The best and most effective marketing strategies and campaigns follow my C.L.O.V.E.R. Business Framework: Clarity. Leverage. Optimization. Vision + Value. Execution. Results. Make sure you have clarity around your goals, timeline, and audience. You have to leverage all of the resources you have at your disposal (internal team, external team, budget, audience insights, etc.). Recognize your marketing strategy is in a constant state of optimization. Have your vision and give value to your audience every step of the way. Execute. Execute. Execute. Execution is necessary to have success. So many get lost in getting everything perfect and never start making progress. And as everyone knows, what is all this work for you if you don’t get results? Results are necessary to know if your strategy and your campaigns are working. Make sure you have benchmarks that are relevant you can track to know you’re going down the right path.
SHARE ON TWITTER: Get the right people in the right seats on the bus. ~@FindTroy #BusinessStrategy #EmployeeExperience #EmployerBranding
QUESTION: Lastly, what’s your favorite marketing campaign, and why?
TROY SANDIDGE: Brand awareness campaigns are my favorite type of campaigns. They are the most meaningful and can drive multiple things: brand authority, brand exposure, drive CTA (call to action), drive visitors to the website, gain more followers, increase community, lead to more PR opportunities and collaborations, among other things. It’s always necessary and needed for brand awareness. On top of that, brand awareness is typically aligned with your mission, your purpose, your story, your why, and how you help others. It doesn’t have the complication of a full-blown sales campaign and never feels like one. It’s fun and fulfilling as well. Not to mention, you can get positive ROI (return on investment) from brand awareness campaigns with or without paid media as long as the quality of the organic is of high quality and authentic.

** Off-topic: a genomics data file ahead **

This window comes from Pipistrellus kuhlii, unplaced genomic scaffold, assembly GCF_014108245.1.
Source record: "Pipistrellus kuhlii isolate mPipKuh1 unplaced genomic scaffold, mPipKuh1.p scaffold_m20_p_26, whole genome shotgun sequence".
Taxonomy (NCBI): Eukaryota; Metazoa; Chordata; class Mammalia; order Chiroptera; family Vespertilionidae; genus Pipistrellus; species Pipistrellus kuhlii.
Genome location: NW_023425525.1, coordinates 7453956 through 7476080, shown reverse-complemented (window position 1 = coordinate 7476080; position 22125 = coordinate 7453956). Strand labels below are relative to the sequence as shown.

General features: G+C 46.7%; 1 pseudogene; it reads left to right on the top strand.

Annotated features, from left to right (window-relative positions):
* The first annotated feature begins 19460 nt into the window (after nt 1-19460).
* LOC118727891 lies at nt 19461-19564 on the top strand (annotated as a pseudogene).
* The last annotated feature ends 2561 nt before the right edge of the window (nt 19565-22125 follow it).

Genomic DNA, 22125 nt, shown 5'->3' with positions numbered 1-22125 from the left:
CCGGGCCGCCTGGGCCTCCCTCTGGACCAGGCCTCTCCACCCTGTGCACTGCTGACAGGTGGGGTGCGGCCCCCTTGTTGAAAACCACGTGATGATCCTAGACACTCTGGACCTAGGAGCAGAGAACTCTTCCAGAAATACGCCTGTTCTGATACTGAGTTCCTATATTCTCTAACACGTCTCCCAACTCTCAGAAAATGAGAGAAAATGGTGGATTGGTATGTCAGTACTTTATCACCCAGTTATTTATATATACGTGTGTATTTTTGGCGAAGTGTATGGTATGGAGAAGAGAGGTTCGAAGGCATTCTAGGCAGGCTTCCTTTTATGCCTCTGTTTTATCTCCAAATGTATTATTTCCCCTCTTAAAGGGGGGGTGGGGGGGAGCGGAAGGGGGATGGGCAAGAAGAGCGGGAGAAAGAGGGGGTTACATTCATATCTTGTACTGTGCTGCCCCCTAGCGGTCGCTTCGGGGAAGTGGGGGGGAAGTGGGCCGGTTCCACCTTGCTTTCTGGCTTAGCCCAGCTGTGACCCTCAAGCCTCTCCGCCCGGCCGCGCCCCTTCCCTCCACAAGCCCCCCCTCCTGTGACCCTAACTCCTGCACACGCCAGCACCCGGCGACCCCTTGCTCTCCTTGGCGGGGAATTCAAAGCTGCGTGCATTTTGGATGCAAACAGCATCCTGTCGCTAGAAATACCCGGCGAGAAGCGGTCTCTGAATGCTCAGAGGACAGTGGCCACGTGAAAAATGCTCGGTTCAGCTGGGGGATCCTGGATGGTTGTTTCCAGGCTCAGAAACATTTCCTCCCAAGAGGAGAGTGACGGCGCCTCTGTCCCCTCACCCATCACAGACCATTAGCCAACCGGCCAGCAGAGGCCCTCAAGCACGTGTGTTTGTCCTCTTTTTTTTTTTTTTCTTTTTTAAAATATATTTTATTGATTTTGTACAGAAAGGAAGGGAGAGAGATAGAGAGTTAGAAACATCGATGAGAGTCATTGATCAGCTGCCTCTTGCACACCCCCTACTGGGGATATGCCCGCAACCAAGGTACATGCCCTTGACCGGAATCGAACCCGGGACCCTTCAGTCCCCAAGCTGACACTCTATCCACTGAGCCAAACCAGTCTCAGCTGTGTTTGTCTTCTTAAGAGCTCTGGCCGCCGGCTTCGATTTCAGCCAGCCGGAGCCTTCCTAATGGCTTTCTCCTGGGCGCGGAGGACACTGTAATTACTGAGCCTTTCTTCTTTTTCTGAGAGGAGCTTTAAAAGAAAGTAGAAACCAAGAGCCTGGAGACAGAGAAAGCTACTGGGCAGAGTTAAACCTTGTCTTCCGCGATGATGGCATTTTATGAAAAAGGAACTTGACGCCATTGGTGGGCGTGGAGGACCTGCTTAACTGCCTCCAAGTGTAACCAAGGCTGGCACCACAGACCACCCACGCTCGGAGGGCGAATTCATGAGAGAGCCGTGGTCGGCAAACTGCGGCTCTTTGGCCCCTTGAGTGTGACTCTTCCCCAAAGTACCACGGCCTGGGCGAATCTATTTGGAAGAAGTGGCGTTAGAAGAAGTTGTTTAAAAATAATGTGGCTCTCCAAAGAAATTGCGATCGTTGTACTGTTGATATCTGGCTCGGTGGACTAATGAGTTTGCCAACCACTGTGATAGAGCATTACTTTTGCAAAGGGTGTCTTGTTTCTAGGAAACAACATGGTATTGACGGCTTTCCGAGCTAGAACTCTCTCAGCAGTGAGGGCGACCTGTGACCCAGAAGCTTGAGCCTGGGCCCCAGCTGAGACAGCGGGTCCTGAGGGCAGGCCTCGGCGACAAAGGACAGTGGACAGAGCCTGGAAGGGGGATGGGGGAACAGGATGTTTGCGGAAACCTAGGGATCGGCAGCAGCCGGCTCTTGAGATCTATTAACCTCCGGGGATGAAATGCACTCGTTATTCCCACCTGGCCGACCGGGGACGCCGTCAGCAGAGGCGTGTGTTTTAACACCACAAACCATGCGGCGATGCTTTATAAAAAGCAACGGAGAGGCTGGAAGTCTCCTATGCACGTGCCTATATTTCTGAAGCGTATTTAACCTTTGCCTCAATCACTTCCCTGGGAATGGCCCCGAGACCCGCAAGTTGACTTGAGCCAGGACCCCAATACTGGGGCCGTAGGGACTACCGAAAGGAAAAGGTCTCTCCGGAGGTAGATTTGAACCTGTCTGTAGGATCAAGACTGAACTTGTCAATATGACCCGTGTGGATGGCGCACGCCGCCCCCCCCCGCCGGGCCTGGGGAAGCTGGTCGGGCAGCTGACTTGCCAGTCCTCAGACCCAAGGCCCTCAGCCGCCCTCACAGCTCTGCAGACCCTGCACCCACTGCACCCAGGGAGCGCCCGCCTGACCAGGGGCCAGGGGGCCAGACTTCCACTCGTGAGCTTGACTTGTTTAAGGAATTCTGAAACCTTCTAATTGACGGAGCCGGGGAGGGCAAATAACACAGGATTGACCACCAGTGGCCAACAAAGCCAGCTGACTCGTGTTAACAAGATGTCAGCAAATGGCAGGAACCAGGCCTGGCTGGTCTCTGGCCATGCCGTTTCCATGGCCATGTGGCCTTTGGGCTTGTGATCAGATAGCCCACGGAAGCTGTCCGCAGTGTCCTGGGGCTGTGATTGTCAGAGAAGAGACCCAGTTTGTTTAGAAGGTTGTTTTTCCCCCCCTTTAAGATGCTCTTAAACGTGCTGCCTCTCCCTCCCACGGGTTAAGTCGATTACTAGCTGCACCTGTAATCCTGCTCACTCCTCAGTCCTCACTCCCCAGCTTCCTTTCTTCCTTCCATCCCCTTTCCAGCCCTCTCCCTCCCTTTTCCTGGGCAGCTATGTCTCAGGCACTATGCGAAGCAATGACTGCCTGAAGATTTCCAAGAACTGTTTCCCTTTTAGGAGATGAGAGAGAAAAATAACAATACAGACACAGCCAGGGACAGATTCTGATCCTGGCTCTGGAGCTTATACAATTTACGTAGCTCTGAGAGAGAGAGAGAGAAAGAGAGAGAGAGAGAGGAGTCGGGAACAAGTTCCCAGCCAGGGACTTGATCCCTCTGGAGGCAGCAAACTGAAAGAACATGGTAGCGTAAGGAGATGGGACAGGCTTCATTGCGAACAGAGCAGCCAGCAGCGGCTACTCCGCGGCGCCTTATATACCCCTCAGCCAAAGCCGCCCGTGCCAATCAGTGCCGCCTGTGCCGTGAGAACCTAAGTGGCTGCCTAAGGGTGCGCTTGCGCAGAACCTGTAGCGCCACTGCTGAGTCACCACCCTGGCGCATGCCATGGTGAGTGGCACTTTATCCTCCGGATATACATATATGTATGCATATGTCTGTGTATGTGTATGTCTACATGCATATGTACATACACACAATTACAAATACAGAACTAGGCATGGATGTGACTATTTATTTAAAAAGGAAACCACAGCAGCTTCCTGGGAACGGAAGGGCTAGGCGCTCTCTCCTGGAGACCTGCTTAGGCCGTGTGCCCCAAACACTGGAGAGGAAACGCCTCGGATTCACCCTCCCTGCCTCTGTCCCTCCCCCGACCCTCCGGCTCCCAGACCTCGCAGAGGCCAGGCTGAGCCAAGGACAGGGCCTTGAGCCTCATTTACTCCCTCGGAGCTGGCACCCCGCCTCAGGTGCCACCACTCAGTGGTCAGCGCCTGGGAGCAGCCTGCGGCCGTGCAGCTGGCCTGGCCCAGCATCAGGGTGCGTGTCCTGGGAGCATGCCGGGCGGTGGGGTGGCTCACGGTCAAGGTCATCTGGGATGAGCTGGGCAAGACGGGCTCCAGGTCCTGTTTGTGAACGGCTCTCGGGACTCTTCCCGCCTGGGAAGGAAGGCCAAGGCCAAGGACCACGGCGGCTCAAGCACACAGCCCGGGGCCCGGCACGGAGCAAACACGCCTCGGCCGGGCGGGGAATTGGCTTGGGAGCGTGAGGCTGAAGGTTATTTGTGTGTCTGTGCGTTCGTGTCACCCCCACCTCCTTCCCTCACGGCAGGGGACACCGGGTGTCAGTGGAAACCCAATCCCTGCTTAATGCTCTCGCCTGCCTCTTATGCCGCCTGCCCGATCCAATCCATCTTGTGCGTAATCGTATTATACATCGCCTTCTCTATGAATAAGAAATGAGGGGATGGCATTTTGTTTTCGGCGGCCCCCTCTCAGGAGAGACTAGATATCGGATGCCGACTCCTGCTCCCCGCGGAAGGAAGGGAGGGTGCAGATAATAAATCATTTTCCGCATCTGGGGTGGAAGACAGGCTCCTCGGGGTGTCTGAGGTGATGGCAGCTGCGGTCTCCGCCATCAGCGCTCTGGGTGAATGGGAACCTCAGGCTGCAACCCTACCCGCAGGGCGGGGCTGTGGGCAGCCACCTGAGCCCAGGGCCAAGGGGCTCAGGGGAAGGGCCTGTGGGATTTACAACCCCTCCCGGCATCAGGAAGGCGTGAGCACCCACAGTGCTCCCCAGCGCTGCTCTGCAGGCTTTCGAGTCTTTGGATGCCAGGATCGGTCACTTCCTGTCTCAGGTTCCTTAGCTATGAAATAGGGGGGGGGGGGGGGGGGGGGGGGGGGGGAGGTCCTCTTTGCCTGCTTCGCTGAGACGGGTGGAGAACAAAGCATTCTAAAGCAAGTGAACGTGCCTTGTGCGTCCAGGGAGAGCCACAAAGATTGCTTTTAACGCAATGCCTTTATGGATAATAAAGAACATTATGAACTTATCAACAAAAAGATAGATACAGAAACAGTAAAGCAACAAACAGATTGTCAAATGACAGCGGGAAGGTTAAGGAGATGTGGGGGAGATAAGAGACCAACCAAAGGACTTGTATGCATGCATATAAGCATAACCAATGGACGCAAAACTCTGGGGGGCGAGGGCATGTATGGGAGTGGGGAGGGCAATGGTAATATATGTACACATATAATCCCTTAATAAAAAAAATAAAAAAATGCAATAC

An example I would like to highlight is Apple’s ongoing brand awareness campaign series “Shot on iPhone” which is to promote obviously their line of smartphones but through the lens of their consumer. One of the big things to realize is that the content is 100% derived from their target audience base for their target audience base. A plethora of original content (much of which that doesn’t make it as part of a commercial collage), serves as UGC (user-generated content) for the brand to repurpose and reshare using its own community to create as well as magnify.
Their Instagram account is a living case study of how effective a brand awareness campaign when tied directly to a community. The #ShotoniPhone hashtag has over 18 million posts. Keep in mind, this is mostly an organic campaign with their community doing most of the work creating and distributing, and their social media marketing team is spotlighting and highlighting various ones on their grid, in their stories, highlights, and reels. It is quite powerful. This goes to show you that some of the most successful campaigns aren’t necessarily through paid media but simply by connecting what you do to a feeling, an emotion, or a result felt by a community.
My gratitude and appreciation to Troy for sharing his inspiring perspective about marketing, social media, and effective brand communications.
Image Credit: Quote by Troy Sandidge.
Here's the link that Troy referenced in Question #2: